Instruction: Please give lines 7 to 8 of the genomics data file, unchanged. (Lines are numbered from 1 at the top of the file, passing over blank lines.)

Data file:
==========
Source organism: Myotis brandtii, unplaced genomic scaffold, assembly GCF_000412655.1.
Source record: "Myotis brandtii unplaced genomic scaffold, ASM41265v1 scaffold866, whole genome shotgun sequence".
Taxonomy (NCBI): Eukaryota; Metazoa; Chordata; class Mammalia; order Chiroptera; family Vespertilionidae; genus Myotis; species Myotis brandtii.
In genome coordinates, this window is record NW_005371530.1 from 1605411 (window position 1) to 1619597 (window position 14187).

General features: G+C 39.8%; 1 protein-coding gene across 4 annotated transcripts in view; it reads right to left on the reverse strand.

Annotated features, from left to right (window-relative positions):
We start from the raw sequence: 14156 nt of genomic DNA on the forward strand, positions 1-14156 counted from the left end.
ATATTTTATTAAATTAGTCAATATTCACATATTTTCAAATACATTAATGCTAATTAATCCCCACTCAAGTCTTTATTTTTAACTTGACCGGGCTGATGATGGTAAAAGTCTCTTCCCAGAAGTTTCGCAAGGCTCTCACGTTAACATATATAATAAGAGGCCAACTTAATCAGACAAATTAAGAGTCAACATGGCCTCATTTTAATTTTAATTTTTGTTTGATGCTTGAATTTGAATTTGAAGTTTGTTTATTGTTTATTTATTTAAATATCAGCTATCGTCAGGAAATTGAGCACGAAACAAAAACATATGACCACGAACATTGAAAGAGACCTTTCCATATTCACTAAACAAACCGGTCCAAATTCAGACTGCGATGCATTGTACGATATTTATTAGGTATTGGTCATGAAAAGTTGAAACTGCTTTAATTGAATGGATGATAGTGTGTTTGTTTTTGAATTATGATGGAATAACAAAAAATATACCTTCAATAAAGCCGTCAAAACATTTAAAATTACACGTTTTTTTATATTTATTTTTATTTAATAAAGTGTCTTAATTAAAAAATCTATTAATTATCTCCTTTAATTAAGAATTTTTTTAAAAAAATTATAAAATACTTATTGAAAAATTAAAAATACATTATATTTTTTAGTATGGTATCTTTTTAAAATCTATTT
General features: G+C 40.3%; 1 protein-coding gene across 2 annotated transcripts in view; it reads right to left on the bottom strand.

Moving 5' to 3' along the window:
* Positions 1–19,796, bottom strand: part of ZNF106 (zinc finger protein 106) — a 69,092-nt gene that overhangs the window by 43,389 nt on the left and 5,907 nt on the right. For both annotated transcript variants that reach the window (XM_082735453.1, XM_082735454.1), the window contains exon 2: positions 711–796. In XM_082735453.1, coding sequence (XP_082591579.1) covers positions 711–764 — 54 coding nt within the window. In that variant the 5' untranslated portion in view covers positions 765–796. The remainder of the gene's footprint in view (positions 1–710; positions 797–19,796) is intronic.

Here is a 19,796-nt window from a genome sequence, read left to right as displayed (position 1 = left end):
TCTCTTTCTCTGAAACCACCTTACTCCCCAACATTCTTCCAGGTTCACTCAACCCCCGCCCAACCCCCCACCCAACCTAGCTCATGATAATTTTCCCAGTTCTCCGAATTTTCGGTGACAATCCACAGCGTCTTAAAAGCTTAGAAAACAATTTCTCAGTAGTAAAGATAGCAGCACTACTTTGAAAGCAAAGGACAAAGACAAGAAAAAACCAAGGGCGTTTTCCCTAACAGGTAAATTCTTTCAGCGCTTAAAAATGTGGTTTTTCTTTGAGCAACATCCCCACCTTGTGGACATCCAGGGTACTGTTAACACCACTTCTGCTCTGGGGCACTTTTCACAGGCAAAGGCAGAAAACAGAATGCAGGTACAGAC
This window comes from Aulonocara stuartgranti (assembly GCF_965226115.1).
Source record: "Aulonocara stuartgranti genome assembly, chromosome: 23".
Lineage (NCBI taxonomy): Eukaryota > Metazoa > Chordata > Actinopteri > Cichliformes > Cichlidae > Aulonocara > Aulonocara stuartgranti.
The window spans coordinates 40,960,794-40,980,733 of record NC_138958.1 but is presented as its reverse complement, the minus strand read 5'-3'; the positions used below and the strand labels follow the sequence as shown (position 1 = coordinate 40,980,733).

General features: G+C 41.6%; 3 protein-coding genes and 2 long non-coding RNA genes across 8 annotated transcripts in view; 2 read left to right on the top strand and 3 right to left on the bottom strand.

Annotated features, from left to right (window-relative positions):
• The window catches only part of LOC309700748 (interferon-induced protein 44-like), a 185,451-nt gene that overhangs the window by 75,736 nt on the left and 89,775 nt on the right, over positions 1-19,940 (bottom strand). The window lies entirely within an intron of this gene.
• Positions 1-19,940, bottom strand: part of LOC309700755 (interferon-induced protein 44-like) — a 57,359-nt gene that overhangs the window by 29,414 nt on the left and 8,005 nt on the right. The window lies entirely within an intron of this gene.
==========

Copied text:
We start from the raw sequence: 14156 nt of genomic DNA on the forward strand, positions 1-14156 counted from the left end.
ATATTTTATTAAATTAGTCAATATTCACATATTTTCAAATACATTAATGCTAATTAATCCCCACTCAAGTCTTTATTTTTAACTTGACCGGGCTGATGATGGTAAAAGTCTCTTCCCAGAAGTTTCGCAAGGCTCTCACGTTAACATATATAATAAGAGGCCAACTTAATCAGACAAATTAAGAGTCAACATGGCCTCATTTTAATTTTAATTTTTGTTTGATGCTTGAATTTGAATTTGAAGTTTGTTTATTGTTTATTTATTTAAATATCAGCTATCGTCAGGAAATTGAGCACGAAACAAAAACATATGACCACGAACATTGAAAGAGACCTTTCCATATTCACTAAACAAACCGGTCCAAATTCAGACTGCGATGCATTGTACGATATTTATTAGGTATTGGTCATGAAAAGTTGAAACTGCTTTAATTGAATGGATGATAGTGTGTTTGTTTTTGAATTATGATGGAATAACAAAAAATATACCTTCAATAAAGCCGTCAAAACATTTAAAATTACACGTTTTTTTATATTTATTTTTATTTAATAAAGTGTCTTAATTAAAAAATCTATTAATTATCTCCTTTAATTAAGAATTTTTTTAAAAAAATTATAAAATACTTATTGAAAAATTAAAAATACATTATATTTTTTAGTATGGTATCTTTTTAAAATCTATTT